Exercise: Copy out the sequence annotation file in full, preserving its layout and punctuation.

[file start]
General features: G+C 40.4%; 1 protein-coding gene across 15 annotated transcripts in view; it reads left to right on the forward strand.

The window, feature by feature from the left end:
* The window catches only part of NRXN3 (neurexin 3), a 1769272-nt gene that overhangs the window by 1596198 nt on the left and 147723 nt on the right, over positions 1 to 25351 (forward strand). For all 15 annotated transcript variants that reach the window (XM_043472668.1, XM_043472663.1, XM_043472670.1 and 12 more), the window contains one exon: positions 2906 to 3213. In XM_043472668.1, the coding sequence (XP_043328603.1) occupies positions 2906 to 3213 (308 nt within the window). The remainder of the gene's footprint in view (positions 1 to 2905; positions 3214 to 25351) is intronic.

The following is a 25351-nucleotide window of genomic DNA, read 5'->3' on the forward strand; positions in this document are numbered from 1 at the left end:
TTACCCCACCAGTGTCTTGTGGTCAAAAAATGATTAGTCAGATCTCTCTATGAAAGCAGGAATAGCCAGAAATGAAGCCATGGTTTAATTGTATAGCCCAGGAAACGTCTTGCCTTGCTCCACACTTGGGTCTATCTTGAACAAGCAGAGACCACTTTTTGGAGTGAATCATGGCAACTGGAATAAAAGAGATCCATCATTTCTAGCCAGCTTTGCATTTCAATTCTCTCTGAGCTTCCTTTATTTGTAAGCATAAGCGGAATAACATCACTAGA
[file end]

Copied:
General features: G+C 40.4%; 1 protein-coding gene across 15 annotated transcripts in view; it reads left to right on the forward strand.

The window, feature by feature from the left end:
* The window catches only part of NRXN3 (neurexin 3), a 1769272-nt gene that overhangs the window by 1596198 nt on the left and 147723 nt on the right, over positions 1 to 25351 (forward strand). For all 15 annotated transcript variants that reach the window (XM_043472668.1, XM_043472663.1, XM_043472670.1 and 12 more), the window contains one exon: positions 2906 to 3213. In XM_043472668.1, the coding sequence (XP_043328603.1) occupies positions 2906 to 3213 (308 nt within the window). The remainder of the gene's footprint in view (positions 1 to 2905; positions 3214 to 25351) is intronic.

The following is a 25351-nucleotide window of genomic DNA, read 5'->3' on the forward strand; positions in this document are numbered from 1 at the left end:
TTACCCCACCAGTGTCTTGTGGTCAAAAAATGATTAGTCAGATCTCTCTATGAAAGCAGGAATAGCCAGAAATGAAGCCATGGTTTAATTGTATAGCCCAGGAAACGTCTTGCCTTGCTCCACACTTGGGTCTATCTTGAACAAGCAGAGACCACTTTTTGGAGTGAATCATGGCAACTGGAATAAAAGAGATCCATCATTTCTAGCCAGCTTTGCATTTCAATTCTCTCTGAGCTTCCTTTATTTGTAAGCATAAGCGGAATAACATCACTAGA